A. Morison "Physiognomy of mental diseases", cases Wellcome L0022722 (cropped).jpg
A person diagnosed with panphobia, from Alexander Morison's 1843 book The Physiognomy of Mental Diseases.
SpecialtyPsychiatry, psychology

Anxiety is an emotion characterized by an unpleasant state of inner turmoil, often accompanied by nervous behaviour such as pacing back and forth, somatic complaints, and rumination.[1] It is the subjectively unpleasant feelings of dread over anticipated events, such as the feeling of imminent death.[2][need quotation to verify] Anxiety is not the same as fear, which is a response to a real or perceived immediate threat,[3] whereas anxiety involves the expectation of future threat.[3] Anxiety is a feeling of uneasiness and worry, usually generalized and unfocused as an overreaction to a situation that is only subjectively seen as menacing.[4] It is often accompanied by muscular tension,[3] restlessness, fatigue and problems in concentration. Anxiety can be appropriate, but when experienced regularly the individual may suffer from an anxiety disorder.[3]

People facing anxiety may withdraw from situations which have provoked anxiety in the past.[5] There are various types of anxiety. Existential anxiety can occur when a person faces angst, an existential crisis, or nihilistic feelings. People can also face mathematical anxiety, somatic anxiety, stage fright, or test anxiety. Social anxiety and stranger anxiety are caused when people are apprehensive around strangers or other people in general. Stress hormones released in an anxious state have an impact on bowel function and can manifest physical symptoms that may contribute to or exacerbate IBS. Anxiety is often experienced by those who have an OCD and is an acute presence in panic disorder. The first step in the management of a person with anxiety symptoms involves evaluating the possible presence of an underlying medical cause, whose recognition is essential in order to decide the correct treatment.[6][7] Anxiety symptoms may mask an organic disease, or appear associated with or as a result of a medical disorder.[6][7][8][9]

Anxiety can be either a short-term "state" or a long-term "trait". Whereas trait anxiety represents worrying about future events, anxiety disorders are a group of mental disorders characterized by feelings of anxiety and fear.[10] Anxiety disorders are partly genetic, with twin studies suggesting 30-40% genetic influence on individual differences in anxiety.[11] Environmental factors are also important. Twin studies show that individual-specific environments have a large influence on anxiety, whereas shared environmental influences (environments that affect twins in the same way) operate during childhood but decline through adolescence.[12] Specific measured ‘environments’ that have been associated with anxiety include child abuse, family history of mental health disorders, and poverty.[13] Anxiety is also associated with drug use, including alcohol, caffeine, and benzodiazepines (which are often prescribed to treat anxiety).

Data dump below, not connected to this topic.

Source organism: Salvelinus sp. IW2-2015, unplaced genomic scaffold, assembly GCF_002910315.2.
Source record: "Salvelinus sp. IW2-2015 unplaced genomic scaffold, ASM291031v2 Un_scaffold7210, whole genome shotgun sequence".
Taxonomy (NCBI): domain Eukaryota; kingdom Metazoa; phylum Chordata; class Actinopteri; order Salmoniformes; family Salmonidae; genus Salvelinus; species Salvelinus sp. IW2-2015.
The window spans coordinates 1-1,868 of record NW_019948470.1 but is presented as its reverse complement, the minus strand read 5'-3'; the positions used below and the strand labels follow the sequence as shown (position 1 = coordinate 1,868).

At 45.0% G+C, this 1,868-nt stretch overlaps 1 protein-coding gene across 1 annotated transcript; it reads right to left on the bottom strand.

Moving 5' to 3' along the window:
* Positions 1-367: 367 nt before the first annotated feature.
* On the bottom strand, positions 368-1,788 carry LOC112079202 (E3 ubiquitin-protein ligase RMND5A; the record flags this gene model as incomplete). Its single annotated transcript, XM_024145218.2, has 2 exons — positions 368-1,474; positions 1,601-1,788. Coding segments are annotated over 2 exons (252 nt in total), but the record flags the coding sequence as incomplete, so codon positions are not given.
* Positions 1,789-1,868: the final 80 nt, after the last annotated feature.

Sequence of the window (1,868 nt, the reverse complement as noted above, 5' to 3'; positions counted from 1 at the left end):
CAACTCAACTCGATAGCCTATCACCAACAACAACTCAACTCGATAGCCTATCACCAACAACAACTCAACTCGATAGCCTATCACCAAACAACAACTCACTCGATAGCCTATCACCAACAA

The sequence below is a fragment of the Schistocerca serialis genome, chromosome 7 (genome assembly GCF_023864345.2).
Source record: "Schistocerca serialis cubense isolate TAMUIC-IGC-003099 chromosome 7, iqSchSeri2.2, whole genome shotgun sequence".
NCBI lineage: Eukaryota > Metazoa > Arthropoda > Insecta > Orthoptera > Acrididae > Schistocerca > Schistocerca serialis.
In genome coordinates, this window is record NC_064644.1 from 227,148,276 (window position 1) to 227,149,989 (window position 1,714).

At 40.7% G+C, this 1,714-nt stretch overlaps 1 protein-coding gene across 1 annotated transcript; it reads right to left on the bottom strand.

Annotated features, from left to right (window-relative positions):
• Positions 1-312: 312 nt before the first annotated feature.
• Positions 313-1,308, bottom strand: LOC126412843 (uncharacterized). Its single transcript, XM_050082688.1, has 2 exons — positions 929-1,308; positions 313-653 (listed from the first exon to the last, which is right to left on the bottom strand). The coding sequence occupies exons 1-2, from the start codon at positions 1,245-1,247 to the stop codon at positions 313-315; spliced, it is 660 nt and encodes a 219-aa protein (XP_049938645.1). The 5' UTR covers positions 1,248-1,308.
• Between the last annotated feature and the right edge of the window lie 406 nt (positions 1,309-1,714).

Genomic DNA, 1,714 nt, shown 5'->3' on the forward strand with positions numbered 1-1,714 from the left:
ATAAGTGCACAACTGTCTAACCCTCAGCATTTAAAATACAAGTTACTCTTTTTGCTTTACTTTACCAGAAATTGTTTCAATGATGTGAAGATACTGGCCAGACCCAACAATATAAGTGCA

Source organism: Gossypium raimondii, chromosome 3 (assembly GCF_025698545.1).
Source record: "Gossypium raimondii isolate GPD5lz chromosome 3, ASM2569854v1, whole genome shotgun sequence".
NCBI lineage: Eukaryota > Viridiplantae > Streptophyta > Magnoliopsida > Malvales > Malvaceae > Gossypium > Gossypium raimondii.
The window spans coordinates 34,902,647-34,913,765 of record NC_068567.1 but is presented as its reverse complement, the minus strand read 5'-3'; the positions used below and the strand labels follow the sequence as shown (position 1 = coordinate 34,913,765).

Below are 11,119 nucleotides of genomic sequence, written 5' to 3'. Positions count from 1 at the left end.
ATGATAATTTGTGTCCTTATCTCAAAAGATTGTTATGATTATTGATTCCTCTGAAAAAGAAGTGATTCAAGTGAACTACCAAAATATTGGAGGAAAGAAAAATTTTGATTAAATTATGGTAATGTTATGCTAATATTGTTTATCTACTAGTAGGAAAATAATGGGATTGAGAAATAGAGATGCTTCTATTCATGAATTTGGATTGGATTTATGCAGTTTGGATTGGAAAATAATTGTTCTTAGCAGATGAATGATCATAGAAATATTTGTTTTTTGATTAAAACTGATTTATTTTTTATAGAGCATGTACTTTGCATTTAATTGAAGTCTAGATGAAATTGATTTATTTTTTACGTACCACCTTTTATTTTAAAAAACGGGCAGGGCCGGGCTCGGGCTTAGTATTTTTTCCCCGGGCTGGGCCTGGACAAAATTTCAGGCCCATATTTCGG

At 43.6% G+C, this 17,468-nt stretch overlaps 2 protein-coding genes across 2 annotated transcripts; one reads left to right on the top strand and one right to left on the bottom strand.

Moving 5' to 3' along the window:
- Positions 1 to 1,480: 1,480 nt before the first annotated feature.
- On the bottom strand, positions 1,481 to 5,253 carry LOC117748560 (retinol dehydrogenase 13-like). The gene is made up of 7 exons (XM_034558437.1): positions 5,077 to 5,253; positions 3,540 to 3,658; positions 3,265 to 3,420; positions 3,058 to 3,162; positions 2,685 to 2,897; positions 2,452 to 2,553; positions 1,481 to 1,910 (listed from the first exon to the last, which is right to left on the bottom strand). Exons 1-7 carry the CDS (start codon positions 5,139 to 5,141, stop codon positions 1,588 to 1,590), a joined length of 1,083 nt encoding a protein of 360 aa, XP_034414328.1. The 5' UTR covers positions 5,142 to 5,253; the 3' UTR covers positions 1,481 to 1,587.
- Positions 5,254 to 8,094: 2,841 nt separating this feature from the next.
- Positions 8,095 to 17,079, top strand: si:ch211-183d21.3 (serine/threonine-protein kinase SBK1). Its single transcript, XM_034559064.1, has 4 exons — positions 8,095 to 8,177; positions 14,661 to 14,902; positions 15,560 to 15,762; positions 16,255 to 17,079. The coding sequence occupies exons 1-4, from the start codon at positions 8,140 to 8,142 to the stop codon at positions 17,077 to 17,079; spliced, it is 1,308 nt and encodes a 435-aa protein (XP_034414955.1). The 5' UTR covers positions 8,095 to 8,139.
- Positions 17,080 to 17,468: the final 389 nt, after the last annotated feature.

Anxiety disorders often occur with other mental health disorders, particularly major depressive disorder, bipolar disorder, eating disorders, or certain personality disorders. It also commonly occurs with personality traits such as neuroticism. This observed co-occurrence is partly due to genetic and environmental influences shared between these traits and anxiety.[14][15]


A job applicant with a worried facial expression

Anxiety is distinguished from fear, which is an appropriate cognitive and emotional response to a perceived threat.[16] Anxiety is related to the specific behaviors of fight-or-flight responses, defensive behavior or escape. It occurs in situations only perceived as uncontrollable or unavoidable, but not realistically so.[17] David Barlow defines anxiety as "a future-oriented mood state in which one is not ready or prepared to attempt to cope with upcoming negative events,"[18] and that it is a distinction between future and present dangers which divides anxiety and fear. Another description of anxiety is agony, dread, terror, or even apprehension.[19] In positive psychology, anxiety is described as the mental state that results from a difficult challenge for which the subject has insufficient coping skills.[20]

Fear and anxiety can be differentiated in four domains: (1) duration of emotional experience, (2) temporal focus, (3) specificity of the threat, and (4) motivated direction. Fear is short lived, present focused, geared towards a specific threat, and facilitating escape from threat; anxiety, on the other hand, is long-acting, future focused, broadly focused towards a diffuse threat, and promoting excessive caution while approaching a potential threat and interferes with constructive coping.[21]

Other Languages
Afrikaans: Angs
العربية: قلق
asturianu: Ansiedá
تۆرکجه: تشویش
беларуская: Трывога
беларуская (тарашкевіца)‎: Трывога
български: Тревожност
bosanski: Anksioznost
català: Ansietat
čeština: Úzkost
Cymraeg: Gordyndra
dansk: Angst
Deutsch: Angst
eesti: Ärevus
español: Ansiedad
Esperanto: Anksieco
euskara: Herstura
فارسی: اضطراب
français: Anxiété
galego: Ansiedade
한국어: 불안
հայերեն: Տագնապ
हिन्दी: चिंता
hrvatski: Anksioznost
Ido: Anxio
Bahasa Indonesia: Kegelisahan
italiano: Ansia
עברית: חרדה
ಕನ್ನಡ: ಆತಂಕ
kurdî: Anksiyete
Latina: Anxietas
latviešu: Nemiers
lietuvių: Nerimas
македонски: Анксиозност
Bahasa Melayu: Kegelisahan
Nederlands: Bezorgdheid
日本語: 不安
norsk: Angst
norsk nynorsk: Angst
occitan: Ància
ଓଡ଼ିଆ: ଉଦ୍‌ବେଗ
ਪੰਜਾਬੀ: ਚਿੰਤਾ
polski: Lęk
português: Ansiedade
română: Anxietate
Runa Simi: Phutikuy
русский: Тревога
Scots: Anxeeity
shqip: Ankthi
sicilianu: Ngustia
Simple English: Anxiety
slovenčina: Úzkosť
slovenščina: Tesnoba
کوردی: دڵەڕاوکێ
српски / srpski: Стрепња
srpskohrvatski / српскохрватски: Anksioznost
svenska: Ångest
Tagalog: Pagkabalisa
Türkçe: Anksiyete
українська: Тривога
Tiếng Việt: Lo âu
walon: Angoxhe
žemaitėška: Nerėms
中文: 焦慮